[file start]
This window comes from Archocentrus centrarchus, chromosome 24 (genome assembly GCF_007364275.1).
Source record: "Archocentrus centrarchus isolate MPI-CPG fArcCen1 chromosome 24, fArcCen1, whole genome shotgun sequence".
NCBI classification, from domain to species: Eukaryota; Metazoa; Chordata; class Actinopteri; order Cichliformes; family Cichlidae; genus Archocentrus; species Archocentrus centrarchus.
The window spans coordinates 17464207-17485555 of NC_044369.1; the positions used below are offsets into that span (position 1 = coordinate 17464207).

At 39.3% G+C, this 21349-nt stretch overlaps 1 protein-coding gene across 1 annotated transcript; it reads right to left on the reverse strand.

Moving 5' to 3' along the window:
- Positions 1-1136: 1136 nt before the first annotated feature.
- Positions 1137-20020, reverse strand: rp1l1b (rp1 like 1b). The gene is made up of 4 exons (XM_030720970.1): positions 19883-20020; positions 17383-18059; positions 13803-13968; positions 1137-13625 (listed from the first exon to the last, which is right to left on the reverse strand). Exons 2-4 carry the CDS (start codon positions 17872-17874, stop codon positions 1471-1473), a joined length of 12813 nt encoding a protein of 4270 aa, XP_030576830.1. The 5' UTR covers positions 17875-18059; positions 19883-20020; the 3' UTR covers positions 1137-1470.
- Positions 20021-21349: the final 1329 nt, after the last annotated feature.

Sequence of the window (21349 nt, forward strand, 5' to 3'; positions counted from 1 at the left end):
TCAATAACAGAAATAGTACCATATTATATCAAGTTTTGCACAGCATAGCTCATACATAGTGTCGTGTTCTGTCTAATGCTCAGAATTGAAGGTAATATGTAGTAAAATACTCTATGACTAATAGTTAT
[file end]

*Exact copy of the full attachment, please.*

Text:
This window comes from Archocentrus centrarchus, chromosome 24 (genome assembly GCF_007364275.1).
Source record: "Archocentrus centrarchus isolate MPI-CPG fArcCen1 chromosome 24, fArcCen1, whole genome shotgun sequence".
NCBI classification, from domain to species: Eukaryota; Metazoa; Chordata; class Actinopteri; order Cichliformes; family Cichlidae; genus Archocentrus; species Archocentrus centrarchus.
The window spans coordinates 17464207-17485555 of NC_044369.1; the positions used below are offsets into that span (position 1 = coordinate 17464207).

At 39.3% G+C, this 21349-nt stretch overlaps 1 protein-coding gene across 1 annotated transcript; it reads right to left on the reverse strand.

Moving 5' to 3' along the window:
- Positions 1-1136: 1136 nt before the first annotated feature.
- Positions 1137-20020, reverse strand: rp1l1b (rp1 like 1b). The gene is made up of 4 exons (XM_030720970.1): positions 19883-20020; positions 17383-18059; positions 13803-13968; positions 1137-13625 (listed from the first exon to the last, which is right to left on the reverse strand). Exons 2-4 carry the CDS (start codon positions 17872-17874, stop codon positions 1471-1473), a joined length of 12813 nt encoding a protein of 4270 aa, XP_030576830.1. The 5' UTR covers positions 17875-18059; positions 19883-20020; the 3' UTR covers positions 1137-1470.
- Positions 20021-21349: the final 1329 nt, after the last annotated feature.

Sequence of the window (21349 nt, forward strand, 5' to 3'; positions counted from 1 at the left end):
TCAATAACAGAAATAGTACCATATTATATCAAGTTTTGCACAGCATAGCTCATACATAGTGTCGTGTTCTGTCTAATGCTCAGAATTGAAGGTAATATGTAGTAAAATACTCTATGACTAATAGTTAT